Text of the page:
It’s not the parts… it’s the results

It’s not the parts… it’s the results

HAGERSTOWN, MD. Sten-Ake Aronsson, senior vp of Volvo Powertrain North America, understands that many fleets may wonder how similar are the Volvo and Mack branded engines produced here at AB Volvo’s U.S. engine plant

HAGERSTOWN, MD. Sten-Ake Aronsson, senior vp of Volvo Powertrain North America, understands that many fleets may wonder how similar are the Volvo and Mack branded engines produced here at AB Volvo’s U.S. engine plant.

The facility has been manufacturing Mack engines since 1961 and is now gearing up to begin domestic production of Volvo D-11, D-13, and D-16 engines for Volvo Trucks North America.

“The engine brands [Mack and Volvo] share a lot of components – engine blocks, crankshaft, pistons, etc.,” he said during a press tour held here this week to show off the results of $150 million worth of new investments in the plant. “We don’t split the [production] line into Mack and Volvo-specific engines until late in the process.”

But Aronsson is firmly convinced that fleet owners don’t really care how truck engines are built, whether they share similar components, or where those components come from – be that Brazil, Mexico, Sweden, or the U.S. He said what truck owners care about today are results.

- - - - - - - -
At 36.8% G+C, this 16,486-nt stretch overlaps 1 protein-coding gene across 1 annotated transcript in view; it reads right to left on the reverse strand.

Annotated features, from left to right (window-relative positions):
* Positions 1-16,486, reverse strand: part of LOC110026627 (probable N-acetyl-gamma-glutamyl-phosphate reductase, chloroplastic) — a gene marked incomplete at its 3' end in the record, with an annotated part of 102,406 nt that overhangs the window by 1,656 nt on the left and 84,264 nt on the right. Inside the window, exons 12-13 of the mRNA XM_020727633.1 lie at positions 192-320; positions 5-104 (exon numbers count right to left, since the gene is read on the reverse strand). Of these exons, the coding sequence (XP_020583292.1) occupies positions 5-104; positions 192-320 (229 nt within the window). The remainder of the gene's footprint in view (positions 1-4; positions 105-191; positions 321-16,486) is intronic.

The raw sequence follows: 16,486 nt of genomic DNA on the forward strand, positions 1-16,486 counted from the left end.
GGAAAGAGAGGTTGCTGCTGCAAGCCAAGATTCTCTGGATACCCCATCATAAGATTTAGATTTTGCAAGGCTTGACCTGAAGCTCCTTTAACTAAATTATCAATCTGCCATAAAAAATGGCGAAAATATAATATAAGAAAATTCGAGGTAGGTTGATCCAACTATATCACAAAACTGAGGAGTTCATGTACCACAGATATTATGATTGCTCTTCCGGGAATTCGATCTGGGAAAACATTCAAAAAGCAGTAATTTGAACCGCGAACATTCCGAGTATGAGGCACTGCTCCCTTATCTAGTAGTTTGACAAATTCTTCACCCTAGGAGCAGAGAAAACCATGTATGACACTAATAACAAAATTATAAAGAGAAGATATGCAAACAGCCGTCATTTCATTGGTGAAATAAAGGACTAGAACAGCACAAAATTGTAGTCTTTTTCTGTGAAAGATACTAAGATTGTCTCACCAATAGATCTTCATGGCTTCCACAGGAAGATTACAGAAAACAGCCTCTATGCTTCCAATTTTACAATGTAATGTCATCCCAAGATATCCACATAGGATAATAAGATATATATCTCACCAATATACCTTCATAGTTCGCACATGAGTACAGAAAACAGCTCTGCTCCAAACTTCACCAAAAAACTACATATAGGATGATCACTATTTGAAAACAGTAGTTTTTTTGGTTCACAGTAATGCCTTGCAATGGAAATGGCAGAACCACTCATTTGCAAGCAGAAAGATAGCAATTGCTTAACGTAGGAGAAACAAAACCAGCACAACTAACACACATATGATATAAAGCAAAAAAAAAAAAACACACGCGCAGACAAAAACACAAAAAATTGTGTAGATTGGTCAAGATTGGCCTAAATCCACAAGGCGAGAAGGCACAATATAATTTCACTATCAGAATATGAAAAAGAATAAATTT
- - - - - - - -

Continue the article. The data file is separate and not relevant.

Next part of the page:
“What do the owners want? They want an engine that provides good durability and reliability, with long service intervals and excellent fuel economy,” Aronsson explained. “The other key is application. They don’t care if a Mack engine shares the same crankshaft with a Volvo engine. What they want to know is if the torque outputs and horsepower ratings match the needs of the job they expect their trucks to perform.”

So while the green-painted Volvo D-11, D-13 and D-16 engines are built in the same Hagerstown factory on the same line by the same 1,700 UAW workers as their Mack MP7, MP8, and MP10 red-painted brethren, it’s the results those engines produce that will ultimately matter to the trucking market, according to Aronsson.

“It’s about delivering the right engine,” he said. “A highway engine will need far less low-end torque than a unit destined for a refuse truck. Conversely, it will need more torque on the high end to sustain highway speeds at the most fuel-economic level, somewhere between 1,300 and 1,400 rpms. It’s all about the results, not the components.”

TAGS: Operations
Hide comments

Comments

  • Allowed HTML tags: <em> <strong> <blockquote> <br> <p>

Plain text

  • No HTML tags allowed.
  • Web page addresses and e-mail addresses turn into links automatically.
  • Lines and paragraphs break automatically.
Publish